The year did not begin easily for Detroit Tigers' top prospect Steven Moya.
The highly-touted 24-year-old outfielder, who made his major-league debut last September, started the 2015 season on the disabled list for Triple-A Toledo with plantar fasciitis. Next came a stint with the team’s High-A affiliate in Lakeland, Florida. And when he finally returned to the Mud Hens’ lineup, he found himself struggling offensively.
His timing was off. He was missing fastballs down the middle of the plate. He was falling behind in the count too often and then finding himself at the pitcher’s whims. Moya and Mud Hens hitting coach Leon Durham battled together, but it took months before a breakthrough.
“In the beginning, it was tough,” Moya told ESPN.com in a recent interview. “It was pretty hard starting on the DL and coming back, playing some games in Lakeland, getting to Toledo was hard. The first two months was really bad, but then I started to pick it up a little bit and thank God I finished with decent numbers.”
Moya, known for his raw power, led Toledo with 20 home runs and 74 RBIs and finished the season with a .240 batting average and .420 slugging percentage. Even for an offensive powerhouse team like the Tigers, who lead the majors with a .272 batting average, Moya has the potential to be an impact bat now that he has been called up to the big club for the month of September.
“He hits some balls that you can’t even believe how far they can go. They just seem to never land,” catcher Bryan Holaday said. “I think that’s what catches everyone’s eyes. He has big-time power and that’s something you can’t teach. It’s a God-given talent and he’s got it.”
His size (6-foot-6, 230 pounds) and athletic ability are what make him such a prized talent, according to one talent evaluator that compared him to a young Tony Clark.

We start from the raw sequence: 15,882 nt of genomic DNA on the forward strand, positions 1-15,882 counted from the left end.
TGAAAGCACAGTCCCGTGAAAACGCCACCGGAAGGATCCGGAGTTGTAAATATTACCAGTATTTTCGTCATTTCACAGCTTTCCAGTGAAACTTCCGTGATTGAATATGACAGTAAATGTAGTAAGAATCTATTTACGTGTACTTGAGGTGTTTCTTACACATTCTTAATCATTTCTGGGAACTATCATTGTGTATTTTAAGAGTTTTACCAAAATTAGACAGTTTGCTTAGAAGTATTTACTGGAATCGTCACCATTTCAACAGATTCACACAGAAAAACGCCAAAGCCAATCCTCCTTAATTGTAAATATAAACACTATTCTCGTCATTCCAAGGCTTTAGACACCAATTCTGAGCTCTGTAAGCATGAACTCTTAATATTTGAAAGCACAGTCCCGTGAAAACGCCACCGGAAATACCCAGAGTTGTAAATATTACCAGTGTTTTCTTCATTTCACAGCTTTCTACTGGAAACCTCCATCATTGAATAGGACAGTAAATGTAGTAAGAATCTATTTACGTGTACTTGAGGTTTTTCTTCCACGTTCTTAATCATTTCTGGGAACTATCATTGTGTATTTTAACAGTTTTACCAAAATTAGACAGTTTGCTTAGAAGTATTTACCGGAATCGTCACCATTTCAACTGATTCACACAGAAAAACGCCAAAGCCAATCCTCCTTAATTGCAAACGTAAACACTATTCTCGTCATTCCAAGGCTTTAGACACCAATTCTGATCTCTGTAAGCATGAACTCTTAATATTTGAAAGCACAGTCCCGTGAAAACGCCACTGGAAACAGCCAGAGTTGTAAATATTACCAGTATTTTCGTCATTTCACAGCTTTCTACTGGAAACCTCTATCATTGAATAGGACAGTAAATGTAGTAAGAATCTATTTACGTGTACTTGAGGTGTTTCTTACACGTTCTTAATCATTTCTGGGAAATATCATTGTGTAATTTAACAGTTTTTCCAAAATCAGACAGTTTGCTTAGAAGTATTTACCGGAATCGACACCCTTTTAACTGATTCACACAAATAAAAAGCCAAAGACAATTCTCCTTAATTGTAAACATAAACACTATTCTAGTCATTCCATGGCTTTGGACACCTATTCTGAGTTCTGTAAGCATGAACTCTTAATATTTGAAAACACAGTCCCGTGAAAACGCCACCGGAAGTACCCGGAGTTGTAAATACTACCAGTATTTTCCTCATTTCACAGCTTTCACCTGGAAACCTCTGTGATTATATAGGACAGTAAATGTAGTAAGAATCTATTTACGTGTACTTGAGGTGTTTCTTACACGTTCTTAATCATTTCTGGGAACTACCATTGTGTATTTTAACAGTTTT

“Simply put, he’s got all the physical tools,” an American League scout told ESPN.com. “It’s going to come down to his strikeout ratio. He’s been a high strikeout guy his whole career. He’s not going to change overnight. But, if you’re hitting home runs and driving in runs, you can balance that out.”
Plate discipline appears to be a legitimate concern. Moya finished striking out in 30.3 percent of his plate appearances this season; last season he finished with a strikeout rate of 29.3 percent. But there are other signs that indicate he is improving at the plate. Though Moya was initially perceived to be a pull hitter, he has shown more recently that he can drive the ball the opposite way. What does that mean?
“He’s starting to incorporate more imagination with the strike zone,” the scout said, adding that Moya could add a dangerous dynamic to the bottom half of the team’s order with “game-break power.”
The scout said Moya could use another half season down in Triple-A to develop but predicted his place next year will largely be dictated by which direction the team is headed. Frankly, he’s surprised Moya isn’t playing more now.
The Tigers, however, are easing Moya into the lineup incrementally. Manager Brad Ausmus offered little doubt about his potential but said Moya would likely only receive a “handful of starts” before the season ends. He made one of those in a doubleheader against the Cleveland Indians on Sunday, going 2-for-3 with a triple and a walk in the team’s 7-2 loss.
And where he will begin next season remains to be seen, with the Tigers already set in right field with J.D. Martinez locking down that corner of the outfield with a breakout 2015 season. Already, the Tigers have experimented with shifting Moya to left field in the minors to see how he fares.
There was a brief adjustment when he made the transition, Moya admitted, but it didn’t take long before it felt natural. After all, he played 60 games at left field his first year of pro ball, in the Dominican Summer League, so it’s not completely foreign.
“The first day was kinda weird, but then I picked it up right away,” Moya said.
Moya said that he has no real preference. Ultimately, whichever position helps him carve out a roster spot is what he’ll commit to improving. Now that he’s up with the Tigers again, he just wants to ensure he makes the case to stay for next season.
“It’s an opportunity to do some damage and hopefully have a great September,” Moya said of his current stint. “Maybe get [them] to think of an option for next year.”